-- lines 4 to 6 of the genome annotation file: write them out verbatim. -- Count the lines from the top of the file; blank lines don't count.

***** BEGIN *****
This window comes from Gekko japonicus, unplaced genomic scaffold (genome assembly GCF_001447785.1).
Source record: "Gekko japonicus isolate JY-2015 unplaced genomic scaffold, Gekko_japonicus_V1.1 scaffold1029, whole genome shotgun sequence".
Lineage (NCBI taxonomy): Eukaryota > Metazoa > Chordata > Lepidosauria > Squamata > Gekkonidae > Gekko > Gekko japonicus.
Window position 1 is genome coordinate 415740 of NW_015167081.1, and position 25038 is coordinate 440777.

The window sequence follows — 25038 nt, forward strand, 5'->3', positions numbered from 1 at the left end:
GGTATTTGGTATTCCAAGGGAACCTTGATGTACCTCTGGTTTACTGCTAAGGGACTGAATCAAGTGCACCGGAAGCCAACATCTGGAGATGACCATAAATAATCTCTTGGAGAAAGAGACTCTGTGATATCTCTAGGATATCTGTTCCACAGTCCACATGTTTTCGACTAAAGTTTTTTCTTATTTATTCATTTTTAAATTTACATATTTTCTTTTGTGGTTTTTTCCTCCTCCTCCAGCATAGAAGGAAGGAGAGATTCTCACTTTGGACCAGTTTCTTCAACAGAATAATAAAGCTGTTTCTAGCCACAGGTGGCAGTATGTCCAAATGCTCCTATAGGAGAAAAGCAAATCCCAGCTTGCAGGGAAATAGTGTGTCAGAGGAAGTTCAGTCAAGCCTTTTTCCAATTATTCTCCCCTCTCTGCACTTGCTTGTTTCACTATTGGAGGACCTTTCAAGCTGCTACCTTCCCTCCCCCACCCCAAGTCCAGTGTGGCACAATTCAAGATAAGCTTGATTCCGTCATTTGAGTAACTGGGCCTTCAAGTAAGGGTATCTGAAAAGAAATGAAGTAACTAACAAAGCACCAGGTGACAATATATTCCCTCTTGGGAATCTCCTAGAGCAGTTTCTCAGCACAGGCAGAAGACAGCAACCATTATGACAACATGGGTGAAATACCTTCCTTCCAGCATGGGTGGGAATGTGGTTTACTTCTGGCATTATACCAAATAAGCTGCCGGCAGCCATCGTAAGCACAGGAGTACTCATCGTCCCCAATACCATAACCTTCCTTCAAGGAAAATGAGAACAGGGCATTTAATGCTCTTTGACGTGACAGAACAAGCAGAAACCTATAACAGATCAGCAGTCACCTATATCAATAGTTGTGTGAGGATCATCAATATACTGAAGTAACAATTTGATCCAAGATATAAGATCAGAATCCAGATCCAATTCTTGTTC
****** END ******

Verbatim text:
Window position 1 is genome coordinate 415740 of NW_015167081.1, and position 25038 is coordinate 440777.

The window sequence follows — 25038 nt, forward strand, 5'->3', positions numbered from 1 at the left end:
GGTATTTGGTATTCCAAGGGAACCTTGATGTACCTCTGGTTTACTGCTAAGGGACTGAATCAAGTGCACCGGAAGCCAACATCTGGAGATGACCATAAATAATCTCTTGGAGAAAGAGACTCTGTGATATCTCTAGGATATCTGTTCCACAGTCCACATGTTTTCGACTAAAGTTTTTTCTTATTTATTCATTTTTAAATTTACATATTTTCTTTTGTGGTTTTTTCCTCCTCCTCCAGCATAGAAGGAAGGAGAGATTCTCACTTTGGACCAGTTTCTTCAACAGAATAATAAAGCTGTTTCTAGCCACAGGTGGCAGTATGTCCAAATGCTCCTATAGGAGAAAAGCAAATCCCAGCTTGCAGGGAAATAGTGTGTCAGAGGAAGTTCAGTCAAGCCTTTTTCCAATTATTCTCCCCTCTCTGCACTTGCTTGTTTCACTATTGGAGGACCTTTCAAGCTGCTACCTTCCCTCCCCCACCCCAAGTCCAGTGTGGCACAATTCAAGATAAGCTTGATTCCGTCATTTGAGTAACTGGGCCTTCAAGTAAGGGTATCTGAAAAGAAATGAAGTAACTAACAAAGCACCAGGTGACAATATATTCCCTCTTGGGAATCTCCTAGAGCAGTTTCTCAGCACAGGCAGAAGACAGCAACCATTATGACAACATGGGTGAAATACCTTCCTTCCAGCATGGGTGGGAATGTGGTTTACTTCTGGCATTATACCAAATAAGCTGCCGGCAGCCATCGTAAGCACAGGAGTACTCATCGTCCCCAATACCATAACCTTCCTTCAAGGAAAATGAGAACAGGGCATTTAATGCTCTTTGACGTGACAGAACAAGCAGAAACCTATAACAGATCAGCAGTCACCTATATCAATAGTTGTGTGAGGATCATCAATATACTGAAGTAACAATTTGATCCAAGATATAAGATCAGAATCCAGATCCAATTCTTGTTC